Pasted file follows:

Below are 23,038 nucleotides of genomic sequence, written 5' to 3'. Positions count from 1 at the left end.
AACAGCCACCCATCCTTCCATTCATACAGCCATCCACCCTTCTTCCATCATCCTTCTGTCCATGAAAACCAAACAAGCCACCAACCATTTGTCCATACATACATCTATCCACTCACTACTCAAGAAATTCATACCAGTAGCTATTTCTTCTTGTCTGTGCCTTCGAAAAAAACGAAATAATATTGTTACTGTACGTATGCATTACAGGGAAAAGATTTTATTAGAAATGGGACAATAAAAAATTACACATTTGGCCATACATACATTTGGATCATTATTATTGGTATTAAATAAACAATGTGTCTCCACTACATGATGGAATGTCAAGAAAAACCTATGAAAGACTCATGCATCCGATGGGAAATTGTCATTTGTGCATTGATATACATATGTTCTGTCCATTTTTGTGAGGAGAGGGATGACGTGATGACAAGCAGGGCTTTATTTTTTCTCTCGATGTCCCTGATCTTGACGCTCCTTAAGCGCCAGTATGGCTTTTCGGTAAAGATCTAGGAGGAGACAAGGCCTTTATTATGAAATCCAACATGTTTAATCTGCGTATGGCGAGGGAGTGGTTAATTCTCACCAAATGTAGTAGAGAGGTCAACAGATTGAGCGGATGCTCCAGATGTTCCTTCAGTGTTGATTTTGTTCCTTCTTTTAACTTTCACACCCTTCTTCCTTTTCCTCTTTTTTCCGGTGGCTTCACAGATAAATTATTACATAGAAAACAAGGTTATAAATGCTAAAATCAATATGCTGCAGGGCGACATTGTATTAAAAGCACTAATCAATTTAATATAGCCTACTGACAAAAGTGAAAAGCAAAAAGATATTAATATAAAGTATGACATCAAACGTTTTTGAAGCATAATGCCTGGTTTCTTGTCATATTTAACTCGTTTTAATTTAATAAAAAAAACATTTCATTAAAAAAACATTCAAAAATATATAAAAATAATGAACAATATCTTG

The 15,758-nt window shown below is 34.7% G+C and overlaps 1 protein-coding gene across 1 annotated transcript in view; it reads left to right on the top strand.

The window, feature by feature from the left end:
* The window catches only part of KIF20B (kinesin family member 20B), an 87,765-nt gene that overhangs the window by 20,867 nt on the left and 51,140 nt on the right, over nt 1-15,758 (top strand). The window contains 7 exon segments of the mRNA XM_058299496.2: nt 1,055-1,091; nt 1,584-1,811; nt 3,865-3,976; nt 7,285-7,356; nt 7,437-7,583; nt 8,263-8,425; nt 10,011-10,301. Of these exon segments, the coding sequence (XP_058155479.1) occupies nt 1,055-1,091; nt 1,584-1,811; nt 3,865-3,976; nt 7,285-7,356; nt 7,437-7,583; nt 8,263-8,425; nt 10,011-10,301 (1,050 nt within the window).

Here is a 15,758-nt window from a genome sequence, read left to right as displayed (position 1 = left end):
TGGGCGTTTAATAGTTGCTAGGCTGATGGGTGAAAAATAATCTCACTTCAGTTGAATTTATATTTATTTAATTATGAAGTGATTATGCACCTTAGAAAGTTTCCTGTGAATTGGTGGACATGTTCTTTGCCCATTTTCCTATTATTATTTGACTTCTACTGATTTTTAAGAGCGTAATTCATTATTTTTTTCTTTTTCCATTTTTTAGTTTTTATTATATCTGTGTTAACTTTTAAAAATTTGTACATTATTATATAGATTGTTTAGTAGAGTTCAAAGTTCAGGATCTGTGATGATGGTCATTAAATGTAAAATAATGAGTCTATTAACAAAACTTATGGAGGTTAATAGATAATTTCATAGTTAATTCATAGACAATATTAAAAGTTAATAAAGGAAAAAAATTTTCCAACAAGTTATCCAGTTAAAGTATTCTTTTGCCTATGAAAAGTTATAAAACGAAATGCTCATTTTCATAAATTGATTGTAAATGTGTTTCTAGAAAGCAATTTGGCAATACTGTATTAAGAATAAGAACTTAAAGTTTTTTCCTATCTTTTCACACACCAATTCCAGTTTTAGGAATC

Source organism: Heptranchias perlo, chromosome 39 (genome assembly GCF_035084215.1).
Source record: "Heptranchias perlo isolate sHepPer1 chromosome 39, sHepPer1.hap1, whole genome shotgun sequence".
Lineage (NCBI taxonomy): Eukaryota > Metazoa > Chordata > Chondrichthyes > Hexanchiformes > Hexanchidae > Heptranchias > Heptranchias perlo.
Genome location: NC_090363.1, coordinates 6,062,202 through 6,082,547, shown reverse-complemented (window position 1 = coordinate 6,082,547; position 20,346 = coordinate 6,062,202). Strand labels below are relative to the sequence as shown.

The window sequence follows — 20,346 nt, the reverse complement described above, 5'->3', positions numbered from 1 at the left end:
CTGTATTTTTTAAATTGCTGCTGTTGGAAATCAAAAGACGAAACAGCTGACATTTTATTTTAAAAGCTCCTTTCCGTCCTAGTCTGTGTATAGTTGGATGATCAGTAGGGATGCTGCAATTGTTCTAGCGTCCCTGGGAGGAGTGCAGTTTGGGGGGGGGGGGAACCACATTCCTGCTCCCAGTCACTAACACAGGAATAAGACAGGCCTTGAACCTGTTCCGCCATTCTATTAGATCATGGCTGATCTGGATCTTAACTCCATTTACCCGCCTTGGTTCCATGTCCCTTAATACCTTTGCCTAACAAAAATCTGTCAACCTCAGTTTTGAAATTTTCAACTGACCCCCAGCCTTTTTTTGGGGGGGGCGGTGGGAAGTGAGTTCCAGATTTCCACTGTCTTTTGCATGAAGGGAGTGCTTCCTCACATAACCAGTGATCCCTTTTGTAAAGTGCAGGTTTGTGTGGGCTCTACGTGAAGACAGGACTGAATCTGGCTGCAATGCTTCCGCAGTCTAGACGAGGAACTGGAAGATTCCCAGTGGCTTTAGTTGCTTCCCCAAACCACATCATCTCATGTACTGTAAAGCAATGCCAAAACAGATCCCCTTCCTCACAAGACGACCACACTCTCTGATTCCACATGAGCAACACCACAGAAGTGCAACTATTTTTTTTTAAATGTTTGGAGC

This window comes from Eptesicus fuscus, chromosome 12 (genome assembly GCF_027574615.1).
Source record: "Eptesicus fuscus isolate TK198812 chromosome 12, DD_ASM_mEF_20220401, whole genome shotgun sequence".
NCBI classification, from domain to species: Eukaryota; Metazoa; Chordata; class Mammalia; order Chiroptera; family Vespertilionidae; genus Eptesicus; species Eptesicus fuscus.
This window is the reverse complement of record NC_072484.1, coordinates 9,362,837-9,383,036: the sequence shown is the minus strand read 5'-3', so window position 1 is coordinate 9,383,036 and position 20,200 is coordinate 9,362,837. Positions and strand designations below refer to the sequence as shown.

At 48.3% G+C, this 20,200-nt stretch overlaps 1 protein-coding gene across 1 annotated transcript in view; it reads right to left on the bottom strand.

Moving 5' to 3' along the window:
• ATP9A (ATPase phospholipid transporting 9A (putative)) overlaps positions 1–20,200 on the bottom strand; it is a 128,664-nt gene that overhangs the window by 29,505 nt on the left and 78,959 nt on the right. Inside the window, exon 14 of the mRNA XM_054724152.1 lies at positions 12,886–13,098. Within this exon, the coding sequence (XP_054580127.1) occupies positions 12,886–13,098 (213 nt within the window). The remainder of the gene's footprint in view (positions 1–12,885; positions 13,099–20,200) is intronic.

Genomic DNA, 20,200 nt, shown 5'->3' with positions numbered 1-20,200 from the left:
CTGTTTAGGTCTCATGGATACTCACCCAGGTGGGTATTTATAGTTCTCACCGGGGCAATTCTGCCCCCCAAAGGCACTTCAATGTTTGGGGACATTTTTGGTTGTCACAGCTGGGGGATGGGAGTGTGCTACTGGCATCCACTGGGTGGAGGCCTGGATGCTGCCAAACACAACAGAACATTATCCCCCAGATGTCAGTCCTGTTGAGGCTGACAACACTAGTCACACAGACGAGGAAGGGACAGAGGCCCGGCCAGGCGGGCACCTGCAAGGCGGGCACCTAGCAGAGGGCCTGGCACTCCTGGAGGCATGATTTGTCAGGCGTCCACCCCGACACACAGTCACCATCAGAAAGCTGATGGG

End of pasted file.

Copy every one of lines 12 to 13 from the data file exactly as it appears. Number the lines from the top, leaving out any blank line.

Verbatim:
The window sequence follows — 20,346 nt, the reverse complement described above, 5'->3', positions numbered from 1 at the left end:
CTGTATTTTTTAAATTGCTGCTGTTGGAAATCAAAAGACGAAACAGCTGACATTTTATTTTAAAAGCTCCTTTCCGTCCTAGTCTGTGTATAGTTGGATGATCAGTAGGGATGCTGCAATTGTTCTAGCGTCCCTGGGAGGAGTGCAGTTTGGGGGGGGGGGGAACCACATTCCTGCTCCCAGTCACTAACACAGGAATAAGACAGGCCTTGAACCTGTTCCGCCATTCTATTAGATCATGGCTGATCTGGATCTTAACTCCATTTACCCGCCTTGGTTCCATGTCCCTTAATACCTTTGCCTAACAAAAATCTGTCAACCTCAGTTTTGAAATTTTCAACTGACCCCCAGCCTTTTTTTGGGGGGGGCGGTGGGAAGTGAGTTCCAGATTTCCACTGTCTTTTGCATGAAGGGAGTGCTTCCTCACATAACCAGTGATCCCTTTTGTAAAGTGCAGGTTTGTGTGGGCTCTACGTGAAGACAGGACTGAATCTGGCTGCAATGCTTCCGCAGTCTAGACGAGGAACTGGAAGATTCCCAGTGGCTTTAGTTGCTTCCCCAAACCACATCATCTCATGTACTGTAAAGCAATGCCAAAACAGATCCCCTTCCTCACAAGACGACCACACTCTCTGATTCCACATGAGCAACACCACAGAAGTGCAACTATTTTTTTTTAAATGTTTGGAGC